Shrink What?

Mayor Dave Bing likes to say that we have no choice but to shrink the city. He constantly points out that Detroit was once a city of 2 million people. Now, with half that number, we cannot provide services as if we were that big. This sounds like a reasonable, almost inevitable conclusion.

But it creates a distorted image. The phrase subtly conveys the idea that somehow or other only the population has gone down but everything else is up and running as it always did.

This is not true. Detroit has not only lost population since 1950. We have lost services and infrastructure. Basic services have been cut back, again and again, for years. Trash collection has been restricted. Bulk pick up, once routine, is now reduced to four times a year. Police precincts have been cut nearly in half. Police ranks vastly reduced. Fire stations have closed. Neighborhood City Halls boarded up and police mini stations abandoned. City departments have been decimated. Half our public schools have closed. Rolling blackouts have long been a fact of life. No one expects streets to be plowed in winter or cleaned in summer. Roads crumble.

Virtually every cultural institution has been diminished. The Detroit Institute of Arts is closed Mondays and Tuesdays and operates on limited hours. The Detroit Public Library shares a similar fate and many branch libraries have closed entirely. The Belle Isle Aquarium is shuttered, and, like many parks, much of Belle Isle depends on citizens groups to keep it going. We have closed the highest number of Catholic churches at any time since the European Reformation. Between 1978 and 2000 more than 161,000 homes were demolished, one-third of the city housing stock. The City Arts program shut its doors. Parks and Recreation has been reduced to a hollow shell. Most recently, Mayor Dave Bing blundered into his first major controversy when he unilaterally tried to close down entire bus lines.

In all of this, Detroiters have consistently voted to increase taxes to provide for the common good. At every opportunity we have voted for parks, zoos, museums, regional transport, education and infrastructure. Detroiters have also refused to abandon those things we value. Sometimes we occupied neighborhood libraries and organized committees to keep them going. We organized nonprofits to support cultural life. Neighbors run little leagues, cut the grass in parks and keep up abandoned houses.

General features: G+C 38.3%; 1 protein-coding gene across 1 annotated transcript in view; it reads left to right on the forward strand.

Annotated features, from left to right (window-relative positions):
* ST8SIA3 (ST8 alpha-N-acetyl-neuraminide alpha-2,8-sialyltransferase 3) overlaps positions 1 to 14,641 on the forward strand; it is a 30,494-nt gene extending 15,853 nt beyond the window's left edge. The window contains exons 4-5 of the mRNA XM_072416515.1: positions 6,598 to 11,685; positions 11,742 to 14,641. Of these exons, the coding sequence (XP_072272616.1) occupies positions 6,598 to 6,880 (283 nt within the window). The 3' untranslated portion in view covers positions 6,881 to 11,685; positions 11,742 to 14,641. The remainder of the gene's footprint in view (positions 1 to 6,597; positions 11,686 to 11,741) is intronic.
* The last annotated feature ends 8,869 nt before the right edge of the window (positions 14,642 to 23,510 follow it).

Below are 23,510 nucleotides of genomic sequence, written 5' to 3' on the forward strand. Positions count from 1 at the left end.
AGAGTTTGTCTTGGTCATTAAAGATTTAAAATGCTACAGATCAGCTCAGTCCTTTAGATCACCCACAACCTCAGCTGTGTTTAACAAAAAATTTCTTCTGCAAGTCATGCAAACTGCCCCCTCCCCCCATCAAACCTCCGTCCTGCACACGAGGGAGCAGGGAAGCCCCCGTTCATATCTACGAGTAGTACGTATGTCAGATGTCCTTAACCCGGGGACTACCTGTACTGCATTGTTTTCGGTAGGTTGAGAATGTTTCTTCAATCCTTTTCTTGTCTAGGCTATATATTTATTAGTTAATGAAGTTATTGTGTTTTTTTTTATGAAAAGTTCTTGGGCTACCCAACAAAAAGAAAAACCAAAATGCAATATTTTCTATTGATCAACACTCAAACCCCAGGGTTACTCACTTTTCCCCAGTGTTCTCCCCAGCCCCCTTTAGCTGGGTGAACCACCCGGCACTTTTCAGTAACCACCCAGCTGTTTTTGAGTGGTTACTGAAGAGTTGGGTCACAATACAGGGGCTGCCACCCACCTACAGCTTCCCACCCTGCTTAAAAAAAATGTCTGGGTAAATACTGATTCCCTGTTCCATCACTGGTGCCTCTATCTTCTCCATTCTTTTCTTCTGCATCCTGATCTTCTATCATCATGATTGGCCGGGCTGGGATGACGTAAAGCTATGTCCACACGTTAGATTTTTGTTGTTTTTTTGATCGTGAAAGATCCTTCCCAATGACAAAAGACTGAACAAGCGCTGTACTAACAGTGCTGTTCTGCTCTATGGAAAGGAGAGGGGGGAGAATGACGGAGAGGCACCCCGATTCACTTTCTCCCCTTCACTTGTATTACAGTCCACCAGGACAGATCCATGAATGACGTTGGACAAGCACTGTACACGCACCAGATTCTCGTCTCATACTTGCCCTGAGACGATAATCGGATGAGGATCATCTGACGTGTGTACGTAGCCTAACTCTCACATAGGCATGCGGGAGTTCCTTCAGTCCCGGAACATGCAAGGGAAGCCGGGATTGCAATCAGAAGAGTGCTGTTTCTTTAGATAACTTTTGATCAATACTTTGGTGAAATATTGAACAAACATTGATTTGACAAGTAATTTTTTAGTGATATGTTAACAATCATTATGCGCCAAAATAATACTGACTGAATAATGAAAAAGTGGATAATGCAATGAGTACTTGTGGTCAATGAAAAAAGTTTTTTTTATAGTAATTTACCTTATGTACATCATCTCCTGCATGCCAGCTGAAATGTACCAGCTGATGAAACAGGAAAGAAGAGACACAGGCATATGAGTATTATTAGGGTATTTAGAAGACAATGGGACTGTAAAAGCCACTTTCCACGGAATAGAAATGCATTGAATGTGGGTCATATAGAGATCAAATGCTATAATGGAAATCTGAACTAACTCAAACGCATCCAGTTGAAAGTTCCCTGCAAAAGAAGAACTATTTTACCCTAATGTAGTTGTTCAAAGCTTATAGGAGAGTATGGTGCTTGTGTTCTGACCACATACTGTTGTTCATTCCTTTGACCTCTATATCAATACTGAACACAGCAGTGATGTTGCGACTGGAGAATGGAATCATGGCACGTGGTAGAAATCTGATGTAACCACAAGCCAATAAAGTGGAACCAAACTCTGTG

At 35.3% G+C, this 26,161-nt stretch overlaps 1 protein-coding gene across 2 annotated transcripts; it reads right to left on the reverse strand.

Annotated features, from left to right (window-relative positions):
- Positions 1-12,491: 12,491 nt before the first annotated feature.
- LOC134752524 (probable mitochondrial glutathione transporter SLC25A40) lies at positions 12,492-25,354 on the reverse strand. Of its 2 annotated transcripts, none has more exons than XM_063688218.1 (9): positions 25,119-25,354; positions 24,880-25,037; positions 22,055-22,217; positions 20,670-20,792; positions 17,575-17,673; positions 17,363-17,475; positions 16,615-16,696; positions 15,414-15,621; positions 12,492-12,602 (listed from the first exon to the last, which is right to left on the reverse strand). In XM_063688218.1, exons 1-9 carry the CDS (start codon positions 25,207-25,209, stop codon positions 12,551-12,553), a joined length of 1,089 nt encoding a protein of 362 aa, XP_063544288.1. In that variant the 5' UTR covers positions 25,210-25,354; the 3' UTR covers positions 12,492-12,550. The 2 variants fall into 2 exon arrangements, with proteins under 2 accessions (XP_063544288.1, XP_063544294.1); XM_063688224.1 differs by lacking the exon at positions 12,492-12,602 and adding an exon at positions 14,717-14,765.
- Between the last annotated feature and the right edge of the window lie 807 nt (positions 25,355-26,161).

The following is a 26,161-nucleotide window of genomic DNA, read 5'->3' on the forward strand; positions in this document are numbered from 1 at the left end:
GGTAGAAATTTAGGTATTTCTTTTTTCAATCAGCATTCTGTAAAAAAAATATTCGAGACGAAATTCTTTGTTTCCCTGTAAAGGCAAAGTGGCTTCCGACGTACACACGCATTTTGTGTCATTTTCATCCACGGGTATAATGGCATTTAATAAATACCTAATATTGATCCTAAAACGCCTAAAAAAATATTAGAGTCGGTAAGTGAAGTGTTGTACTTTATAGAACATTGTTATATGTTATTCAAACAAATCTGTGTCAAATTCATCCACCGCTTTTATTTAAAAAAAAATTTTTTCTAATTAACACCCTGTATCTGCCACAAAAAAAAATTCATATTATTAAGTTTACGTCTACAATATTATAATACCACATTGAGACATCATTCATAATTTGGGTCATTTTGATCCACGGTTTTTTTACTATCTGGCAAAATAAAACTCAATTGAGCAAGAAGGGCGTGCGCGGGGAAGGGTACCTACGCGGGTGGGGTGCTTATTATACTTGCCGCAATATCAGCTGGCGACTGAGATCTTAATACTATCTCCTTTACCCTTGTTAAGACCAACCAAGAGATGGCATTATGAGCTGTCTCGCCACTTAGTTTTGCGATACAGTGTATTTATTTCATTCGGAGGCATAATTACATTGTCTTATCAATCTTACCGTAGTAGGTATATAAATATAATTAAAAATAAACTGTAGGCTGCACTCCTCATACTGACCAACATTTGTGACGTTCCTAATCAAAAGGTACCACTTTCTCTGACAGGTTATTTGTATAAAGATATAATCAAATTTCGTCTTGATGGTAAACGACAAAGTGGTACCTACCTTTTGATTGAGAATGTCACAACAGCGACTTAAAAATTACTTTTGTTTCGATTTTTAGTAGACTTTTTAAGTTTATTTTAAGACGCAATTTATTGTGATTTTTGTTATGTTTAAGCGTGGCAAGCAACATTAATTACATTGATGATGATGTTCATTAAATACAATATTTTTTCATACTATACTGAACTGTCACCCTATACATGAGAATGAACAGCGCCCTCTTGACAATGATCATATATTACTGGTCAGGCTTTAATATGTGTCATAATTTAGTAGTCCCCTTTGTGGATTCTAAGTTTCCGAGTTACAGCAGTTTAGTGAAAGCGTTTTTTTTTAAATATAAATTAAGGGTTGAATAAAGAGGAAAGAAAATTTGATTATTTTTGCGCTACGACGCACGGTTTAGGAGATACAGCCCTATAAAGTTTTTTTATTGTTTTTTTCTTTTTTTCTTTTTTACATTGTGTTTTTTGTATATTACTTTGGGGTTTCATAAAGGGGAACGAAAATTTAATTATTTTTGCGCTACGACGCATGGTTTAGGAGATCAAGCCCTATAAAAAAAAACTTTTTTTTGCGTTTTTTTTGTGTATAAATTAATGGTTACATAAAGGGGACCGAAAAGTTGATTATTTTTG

Everything that could be reduced, for good or ill, has been. There are few functions left to shrink.

When pressed to explain what he means by “shrinking the city,” the mayor has been vague. He and his supporters resort to the tired example of an isolated house that should not expect quick police protection, rapid responses to fire and emergency or basic utilities.

But this response defies logic. Most Detroiters have long ago given up on rapid response from much of anything in the city. Longtime residents swap stories of how long we have waited for police to arrive in a crisis.

But the reality of utility lines, water, electricity, gas and sewer is that these lines followed the expansion of the city outward. We cannot stop electricity or water at Mack and start it up again a few miles north and east, on its way to more populated areas and suburbs.

The mayor should stop throwing around irresponsible images of shrinking. He prides himself on being a hardheaded business man. He owes us some hard numbers. Just what does he think he will save by cutting off a lone house here and there? How will this save anything?

Right now the little house on the prairie image that the mayor conjures up is nothing more than a ploy designed to confuse our thinking

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